- We developed the Pharmacophore Alignment Search Tool (PhAST), a text-based technique for rapid hit and lead structure searching in large compound databases. For each molecule, a two-dimensional graph of potential pharmacophoric points (PPPs) is created, which has an identical topology as the original molecule with implicit hydrogen atoms. Each vertex is coloured by a symbol representing the corresponding PPP. The vertices of the graph are canonically labelled . The symbols associated with the vertices are combined to a so-called PhAST-Sequence beginning with the vertex with the lowest canonical label. Due to the canonical labelling the created PhAST-Sequence is characteristic for each molecule. For similarity assessment, PhAST-Sequences are compared using the sequence identity in their global pairwise alignment . The alignment score lies between 0 (no similarity) and 1 (identical PhAST-Sequences). In order to use global pairwise sequence alignment, a score matrix for pharmacophoric symbols was developed and gap penalties were optimized. PhAST performed comparably and sometimes superior to other similarity search tools (CATS2D , MOE pharmacophore quadruples ) in retrospective virtual screenings using the COBRA  collection of drugs and lead structures. Most importantly, the PhAST alignment technique allows for the computation of significance estimates that help prioritize a virtual hit list.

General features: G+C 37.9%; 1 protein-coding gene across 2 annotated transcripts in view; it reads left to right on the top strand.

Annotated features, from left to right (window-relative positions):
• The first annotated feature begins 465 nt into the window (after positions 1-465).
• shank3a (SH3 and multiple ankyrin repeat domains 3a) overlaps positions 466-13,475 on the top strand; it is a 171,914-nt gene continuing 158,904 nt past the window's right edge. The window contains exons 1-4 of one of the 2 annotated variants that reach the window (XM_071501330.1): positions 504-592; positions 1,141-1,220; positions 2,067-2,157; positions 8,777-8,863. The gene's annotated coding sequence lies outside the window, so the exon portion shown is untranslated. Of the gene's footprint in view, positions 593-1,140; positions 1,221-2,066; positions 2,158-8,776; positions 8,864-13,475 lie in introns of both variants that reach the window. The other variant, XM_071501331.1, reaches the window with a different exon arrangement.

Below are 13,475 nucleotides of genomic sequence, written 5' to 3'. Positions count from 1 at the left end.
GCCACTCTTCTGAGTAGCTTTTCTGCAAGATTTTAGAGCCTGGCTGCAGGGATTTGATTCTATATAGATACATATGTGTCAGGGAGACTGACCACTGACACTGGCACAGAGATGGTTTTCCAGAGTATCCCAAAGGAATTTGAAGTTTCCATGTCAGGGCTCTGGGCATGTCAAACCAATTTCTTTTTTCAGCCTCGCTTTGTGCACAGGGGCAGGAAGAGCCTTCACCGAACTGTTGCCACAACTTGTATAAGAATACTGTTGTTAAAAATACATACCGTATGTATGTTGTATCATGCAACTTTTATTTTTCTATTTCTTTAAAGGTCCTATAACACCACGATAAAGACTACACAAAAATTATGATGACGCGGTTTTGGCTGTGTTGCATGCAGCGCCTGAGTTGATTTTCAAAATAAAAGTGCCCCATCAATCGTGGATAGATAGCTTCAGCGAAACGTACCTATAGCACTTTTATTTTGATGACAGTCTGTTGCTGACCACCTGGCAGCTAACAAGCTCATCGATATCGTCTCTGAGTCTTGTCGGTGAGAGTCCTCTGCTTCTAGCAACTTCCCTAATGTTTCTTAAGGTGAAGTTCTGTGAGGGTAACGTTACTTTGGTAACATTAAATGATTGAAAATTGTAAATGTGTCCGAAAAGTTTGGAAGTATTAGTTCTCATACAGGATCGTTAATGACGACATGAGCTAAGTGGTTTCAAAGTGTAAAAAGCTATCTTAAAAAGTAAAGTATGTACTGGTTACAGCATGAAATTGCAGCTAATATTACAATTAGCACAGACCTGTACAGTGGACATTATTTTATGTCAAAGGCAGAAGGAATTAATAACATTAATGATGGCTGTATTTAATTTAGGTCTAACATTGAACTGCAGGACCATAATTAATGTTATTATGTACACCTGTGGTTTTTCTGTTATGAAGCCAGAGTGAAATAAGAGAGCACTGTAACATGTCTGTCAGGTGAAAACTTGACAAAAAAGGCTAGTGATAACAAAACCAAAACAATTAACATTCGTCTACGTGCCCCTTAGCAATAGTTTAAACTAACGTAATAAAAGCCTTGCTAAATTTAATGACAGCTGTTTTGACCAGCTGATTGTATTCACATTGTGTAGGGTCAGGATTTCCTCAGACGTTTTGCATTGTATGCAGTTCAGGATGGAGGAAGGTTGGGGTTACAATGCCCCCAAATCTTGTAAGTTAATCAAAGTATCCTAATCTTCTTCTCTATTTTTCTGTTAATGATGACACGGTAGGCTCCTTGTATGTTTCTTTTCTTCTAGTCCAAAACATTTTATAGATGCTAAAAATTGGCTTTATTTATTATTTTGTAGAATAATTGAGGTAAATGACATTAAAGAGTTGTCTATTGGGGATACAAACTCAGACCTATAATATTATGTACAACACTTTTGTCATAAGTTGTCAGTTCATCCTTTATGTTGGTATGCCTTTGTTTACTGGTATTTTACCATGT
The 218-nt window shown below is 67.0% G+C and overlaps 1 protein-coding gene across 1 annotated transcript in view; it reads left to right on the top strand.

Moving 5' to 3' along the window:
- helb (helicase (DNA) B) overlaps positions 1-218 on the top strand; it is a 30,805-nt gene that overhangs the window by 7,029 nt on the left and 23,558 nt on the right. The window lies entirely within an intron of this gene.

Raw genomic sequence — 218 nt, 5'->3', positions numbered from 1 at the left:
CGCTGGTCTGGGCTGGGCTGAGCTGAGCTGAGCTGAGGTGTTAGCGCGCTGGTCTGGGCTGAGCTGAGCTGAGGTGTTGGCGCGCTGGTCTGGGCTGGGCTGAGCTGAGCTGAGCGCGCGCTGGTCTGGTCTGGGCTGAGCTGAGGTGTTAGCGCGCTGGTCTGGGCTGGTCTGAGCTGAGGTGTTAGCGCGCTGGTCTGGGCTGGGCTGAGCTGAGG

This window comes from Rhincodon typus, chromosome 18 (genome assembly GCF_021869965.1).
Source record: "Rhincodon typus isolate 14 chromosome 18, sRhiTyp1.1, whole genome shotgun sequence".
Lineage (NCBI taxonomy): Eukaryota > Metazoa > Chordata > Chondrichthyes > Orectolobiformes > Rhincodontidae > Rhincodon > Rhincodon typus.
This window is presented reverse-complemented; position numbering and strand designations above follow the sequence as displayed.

- Post-transcriptional regulation of 5-lipoxygenase mRNA expression via alternative splicing and nonsense-mediated mRNA decay (2012)
- 5-Lipoxygenase (5-LO) catalyzes the two initial steps in the biosynthesis of leukotrienes (LT), a group of inflammatory lipid mediators derived from arachidonic acid. Here, we investigated the regulation of 5-LO mRNA expression by alternative splicing and nonsense-mediated mRNA decay (NMD). In the present study, we report the identification of 2 truncated transcripts and 4 novel 5-LO splice variants containing premature termination codons (PTC). The characterization of one of the splice variants, 5-LOΔ3, revealed that it is a target for NMD since knockdown of the NMD factors UPF1, UPF2 and UPF3b in the human monocytic cell line Mono Mac 6 (MM6) altered the expression of 5-LOΔ3 mRNA up to 2-fold in a cell differentiation-dependent manner suggesting that cell differentiation alters the composition or function of the NMD complex. In contrast, the mature 5-LO mRNA transcript was not affected by UPF knockdown. Thus, the data suggest that the coupling of alternative splicing and NMD is involved in the regulation of 5-LO gene expression.